Fighting Metabolic Adaptation

This week’s “Coachspeak” message comes courtesy of our “Resident Badass,” Coach Sarah, where she riffs on recent ideas for ways to overcome a weight-loss plateau.

What is metabolic adaptation?

There is SO much information available today that the average person is inundated with the good, the bad, and the ugly of nutrition knowledge. Whenever someone comes to me with something they saw on Instagram, read on the internet, etc. I say, “you can find evidence for any argument you want on the internet.”

One common idea that is being discussed frequently these days in the world of nutrition is “metabolic adaptation.” Metabolic adaptation occurs often in physique competitors as well as chronic dieters. The body is HIGHLY adaptive, and its main goal is survival. Now, we are NOT talking about “starvation mode,” so let’s not go down that slippery slope.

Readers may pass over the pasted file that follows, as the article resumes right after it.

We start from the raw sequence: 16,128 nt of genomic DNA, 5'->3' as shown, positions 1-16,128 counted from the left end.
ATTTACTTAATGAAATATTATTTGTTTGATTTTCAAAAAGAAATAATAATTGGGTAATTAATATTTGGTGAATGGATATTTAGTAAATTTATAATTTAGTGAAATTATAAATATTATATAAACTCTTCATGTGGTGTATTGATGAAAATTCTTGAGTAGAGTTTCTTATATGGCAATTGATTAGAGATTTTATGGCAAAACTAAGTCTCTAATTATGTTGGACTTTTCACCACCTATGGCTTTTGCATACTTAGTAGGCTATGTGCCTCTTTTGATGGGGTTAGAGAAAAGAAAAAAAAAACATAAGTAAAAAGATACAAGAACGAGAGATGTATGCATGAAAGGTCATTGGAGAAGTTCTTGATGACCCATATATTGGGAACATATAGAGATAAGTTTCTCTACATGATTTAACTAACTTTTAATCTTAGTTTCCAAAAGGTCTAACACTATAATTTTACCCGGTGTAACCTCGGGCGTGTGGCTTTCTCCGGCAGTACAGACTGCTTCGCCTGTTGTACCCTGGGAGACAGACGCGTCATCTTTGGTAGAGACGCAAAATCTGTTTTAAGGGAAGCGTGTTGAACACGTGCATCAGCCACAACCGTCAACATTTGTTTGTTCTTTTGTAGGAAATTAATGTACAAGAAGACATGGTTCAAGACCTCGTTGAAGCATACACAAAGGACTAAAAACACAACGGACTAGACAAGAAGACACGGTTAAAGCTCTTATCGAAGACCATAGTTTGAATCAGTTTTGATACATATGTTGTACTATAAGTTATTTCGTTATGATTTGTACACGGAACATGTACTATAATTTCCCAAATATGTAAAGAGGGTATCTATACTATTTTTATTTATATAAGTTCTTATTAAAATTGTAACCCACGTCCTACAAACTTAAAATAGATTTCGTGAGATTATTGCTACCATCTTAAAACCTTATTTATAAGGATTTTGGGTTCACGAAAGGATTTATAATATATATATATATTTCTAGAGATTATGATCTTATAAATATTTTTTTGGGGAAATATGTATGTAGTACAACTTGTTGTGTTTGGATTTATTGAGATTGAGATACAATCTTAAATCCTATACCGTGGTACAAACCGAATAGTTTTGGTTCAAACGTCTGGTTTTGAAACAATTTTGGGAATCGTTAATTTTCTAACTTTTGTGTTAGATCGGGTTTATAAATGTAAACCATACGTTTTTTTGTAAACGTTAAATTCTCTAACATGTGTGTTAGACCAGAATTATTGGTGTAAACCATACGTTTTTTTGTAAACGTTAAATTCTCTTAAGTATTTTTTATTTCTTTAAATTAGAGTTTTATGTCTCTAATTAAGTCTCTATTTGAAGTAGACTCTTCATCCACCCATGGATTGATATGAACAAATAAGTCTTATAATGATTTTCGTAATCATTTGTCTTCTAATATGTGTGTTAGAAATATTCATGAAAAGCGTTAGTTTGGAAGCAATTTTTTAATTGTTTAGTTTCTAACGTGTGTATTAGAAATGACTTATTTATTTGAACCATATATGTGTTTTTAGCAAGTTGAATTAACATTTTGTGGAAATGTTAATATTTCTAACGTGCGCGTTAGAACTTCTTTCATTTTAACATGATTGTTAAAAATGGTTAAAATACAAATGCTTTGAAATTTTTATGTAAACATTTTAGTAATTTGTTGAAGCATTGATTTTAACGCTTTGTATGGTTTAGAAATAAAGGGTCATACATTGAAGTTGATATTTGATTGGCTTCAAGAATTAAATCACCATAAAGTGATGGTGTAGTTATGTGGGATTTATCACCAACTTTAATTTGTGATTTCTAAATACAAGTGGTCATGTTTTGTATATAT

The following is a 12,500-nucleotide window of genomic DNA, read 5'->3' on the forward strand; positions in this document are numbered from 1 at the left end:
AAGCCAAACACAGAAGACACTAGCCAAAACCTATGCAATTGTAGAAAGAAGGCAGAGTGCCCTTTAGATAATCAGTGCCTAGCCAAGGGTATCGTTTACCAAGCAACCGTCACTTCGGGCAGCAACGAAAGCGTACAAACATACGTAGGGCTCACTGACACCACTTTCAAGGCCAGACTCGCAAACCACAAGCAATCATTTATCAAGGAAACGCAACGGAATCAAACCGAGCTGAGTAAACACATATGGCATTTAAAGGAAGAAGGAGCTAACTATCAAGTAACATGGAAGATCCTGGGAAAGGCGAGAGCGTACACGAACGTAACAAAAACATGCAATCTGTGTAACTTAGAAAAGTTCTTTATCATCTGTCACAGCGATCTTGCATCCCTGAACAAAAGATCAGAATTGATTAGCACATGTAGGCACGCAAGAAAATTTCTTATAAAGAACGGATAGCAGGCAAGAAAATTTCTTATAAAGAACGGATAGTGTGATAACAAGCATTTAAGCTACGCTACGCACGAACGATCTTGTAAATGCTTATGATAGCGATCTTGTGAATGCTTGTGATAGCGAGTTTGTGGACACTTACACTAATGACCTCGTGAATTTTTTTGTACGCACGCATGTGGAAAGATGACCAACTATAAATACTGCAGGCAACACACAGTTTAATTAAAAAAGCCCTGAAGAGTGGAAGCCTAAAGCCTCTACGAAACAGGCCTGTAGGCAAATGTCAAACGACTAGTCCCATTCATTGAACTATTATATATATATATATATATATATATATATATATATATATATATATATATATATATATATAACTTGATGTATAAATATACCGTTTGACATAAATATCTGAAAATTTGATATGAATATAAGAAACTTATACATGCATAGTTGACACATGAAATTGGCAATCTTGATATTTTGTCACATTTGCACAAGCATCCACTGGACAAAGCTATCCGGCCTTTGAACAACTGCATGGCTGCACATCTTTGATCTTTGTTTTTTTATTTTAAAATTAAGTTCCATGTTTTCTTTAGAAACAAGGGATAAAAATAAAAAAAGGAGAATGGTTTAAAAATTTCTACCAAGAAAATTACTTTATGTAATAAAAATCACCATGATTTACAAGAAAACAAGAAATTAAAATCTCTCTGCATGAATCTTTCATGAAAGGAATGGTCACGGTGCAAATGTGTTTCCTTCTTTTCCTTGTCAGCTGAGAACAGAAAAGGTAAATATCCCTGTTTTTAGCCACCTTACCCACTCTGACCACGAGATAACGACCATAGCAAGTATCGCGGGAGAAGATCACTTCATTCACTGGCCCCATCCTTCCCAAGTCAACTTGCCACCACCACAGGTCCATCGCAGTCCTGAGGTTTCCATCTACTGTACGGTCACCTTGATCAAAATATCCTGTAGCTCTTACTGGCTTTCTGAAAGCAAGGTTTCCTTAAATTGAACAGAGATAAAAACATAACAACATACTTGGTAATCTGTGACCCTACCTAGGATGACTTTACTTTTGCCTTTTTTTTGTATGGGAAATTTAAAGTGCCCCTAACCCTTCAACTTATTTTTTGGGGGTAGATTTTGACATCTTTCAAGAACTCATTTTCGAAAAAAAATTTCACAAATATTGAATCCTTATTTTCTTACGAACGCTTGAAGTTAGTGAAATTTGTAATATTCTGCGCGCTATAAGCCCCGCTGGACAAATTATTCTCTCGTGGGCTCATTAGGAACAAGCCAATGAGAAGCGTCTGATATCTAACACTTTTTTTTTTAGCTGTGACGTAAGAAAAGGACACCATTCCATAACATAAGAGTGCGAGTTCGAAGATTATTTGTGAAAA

Metabolic adaptation, however, is when the metabolism down-regulates in order to save energy expenditure when in an extreme deficit (either restricting calories or over-exercising). When metabolic adaptation has occurred — aka you have hit a weight loss plateau — the WORST thing you can do is continue to drive calories down or cardio up. Well, why? Because you are continuing to force the metabolism to further down-regulate.

So what do we do?

Diet Breaks and Reverse Dieting

There have been several studies on the concept of “diet breaks” and “reverse dieting” recently.

Diet breaks are a newer concept that have been shown to decrease the chances of metabolic adaptation occurring. Diet breaks are “cutting calories” for three weeks, followed by a one week (or thereabouts) period of bringing calories back up to “maintenance.”

Reverse dieting is pretty much what it sounds like: a diet turned upside-down. Instead of cutting calories and ramping up time spent on the treadmill, you increase metabolism by gradually adding calories back into your diet while reducing cardio.

Either option can serve a purpose to reprogram the metabolism and reignite the gains. So before continuing to cut calories, think about this!


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